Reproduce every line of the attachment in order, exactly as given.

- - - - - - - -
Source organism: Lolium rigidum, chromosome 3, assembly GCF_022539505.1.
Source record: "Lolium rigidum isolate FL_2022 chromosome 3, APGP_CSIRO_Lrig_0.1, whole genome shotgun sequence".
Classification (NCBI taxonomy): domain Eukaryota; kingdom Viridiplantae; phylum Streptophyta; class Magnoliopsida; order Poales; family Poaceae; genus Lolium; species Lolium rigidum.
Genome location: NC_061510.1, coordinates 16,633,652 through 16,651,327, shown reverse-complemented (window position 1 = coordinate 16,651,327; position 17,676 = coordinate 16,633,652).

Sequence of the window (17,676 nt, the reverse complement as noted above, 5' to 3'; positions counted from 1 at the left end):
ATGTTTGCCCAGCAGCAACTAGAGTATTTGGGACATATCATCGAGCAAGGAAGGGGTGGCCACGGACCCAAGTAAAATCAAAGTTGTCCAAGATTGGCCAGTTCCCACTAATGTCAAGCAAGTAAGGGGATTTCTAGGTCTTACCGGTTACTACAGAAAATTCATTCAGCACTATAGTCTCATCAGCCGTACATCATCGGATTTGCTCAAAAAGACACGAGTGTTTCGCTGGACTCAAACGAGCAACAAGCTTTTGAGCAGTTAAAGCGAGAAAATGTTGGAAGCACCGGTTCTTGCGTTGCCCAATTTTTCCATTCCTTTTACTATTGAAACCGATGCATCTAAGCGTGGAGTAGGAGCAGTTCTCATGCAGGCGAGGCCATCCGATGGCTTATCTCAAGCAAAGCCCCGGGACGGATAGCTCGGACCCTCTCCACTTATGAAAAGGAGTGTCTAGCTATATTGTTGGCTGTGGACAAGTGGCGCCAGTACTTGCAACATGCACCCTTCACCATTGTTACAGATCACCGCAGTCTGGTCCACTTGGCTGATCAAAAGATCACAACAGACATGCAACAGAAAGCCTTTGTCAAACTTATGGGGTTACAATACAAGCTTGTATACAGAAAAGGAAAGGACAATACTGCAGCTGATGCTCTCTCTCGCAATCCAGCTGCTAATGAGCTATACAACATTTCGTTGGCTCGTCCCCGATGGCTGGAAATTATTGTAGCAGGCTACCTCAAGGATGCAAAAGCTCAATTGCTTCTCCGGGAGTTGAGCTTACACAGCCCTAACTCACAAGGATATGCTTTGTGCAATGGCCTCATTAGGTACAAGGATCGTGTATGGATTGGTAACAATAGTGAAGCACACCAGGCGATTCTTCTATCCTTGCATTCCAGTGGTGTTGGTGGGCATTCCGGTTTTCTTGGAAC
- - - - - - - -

Source organism: Lolium rigidum, chromosome 3, assembly GCF_022539505.1.
Source record: "Lolium rigidum isolate FL_2022 chromosome 3, APGP_CSIRO_Lrig_0.1, whole genome shotgun sequence".
Classification (NCBI taxonomy): domain Eukaryota; kingdom Viridiplantae; phylum Streptophyta; class Magnoliopsida; order Poales; family Poaceae; genus Lolium; species Lolium rigidum.
Genome location: NC_061510.1, coordinates 16,633,652 through 16,651,327, shown reverse-complemented (window position 1 = coordinate 16,651,327; position 17,676 = coordinate 16,633,652).

Sequence of the window (17,676 nt, the reverse complement as noted above, 5' to 3'; positions counted from 1 at the left end):
ATGTTTGCCCAGCAGCAACTAGAGTATTTGGGACATATCATCGAGCAAGGAAGGGGTGGCCACGGACCCAAGTAAAATCAAAGTTGTCCAAGATTGGCCAGTTCCCACTAATGTCAAGCAAGTAAGGGGATTTCTAGGTCTTACCGGTTACTACAGAAAATTCATTCAGCACTATAGTCTCATCAGCCGTACATCATCGGATTTGCTCAAAAAGACACGAGTGTTTCGCTGGACTCAAACGAGCAACAAGCTTTTGAGCAGTTAAAGCGAGAAAATGTTGGAAGCACCGGTTCTTGCGTTGCCCAATTTTTCCATTCCTTTTACTATTGAAACCGATGCATCTAAGCGTGGAGTAGGAGCAGTTCTCATGCAGGCGAGGCCATCCGATGGCTTATCTCAAGCAAAGCCCCGGGACGGATAGCTCGGACCCTCTCCACTTATGAAAAGGAGTGTCTAGCTATATTGTTGGCTGTGGACAAGTGGCGCCAGTACTTGCAACATGCACCCTTCACCATTGTTACAGATCACCGCAGTCTGGTCCACTTGGCTGATCAAAAGATCACAACAGACATGCAACAGAAAGCCTTTGTCAAACTTATGGGGTTACAATACAAGCTTGTATACAGAAAAGGAAAGGACAATACTGCAGCTGATGCTCTCTCTCGCAATCCAGCTGCTAATGAGCTATACAACATTTCGTTGGCTCGTCCCCGATGGCTGGAAATTATTGTAGCAGGCTACCTCAAGGATGCAAAAGCTCAATTGCTTCTCCGGGAGTTGAGCTTACACAGCCCTAACTCACAAGGATATGCTTTGTGCAATGGCCTCATTAGGTACAAGGATCGTGTATGGATTGGTAACAATAGTGAAGCACACCAGGCGATTCTTCTATCCTTGCATTCCAGTGGTGTTGGTGGGCATTCCGGTTTTCTTGGAAC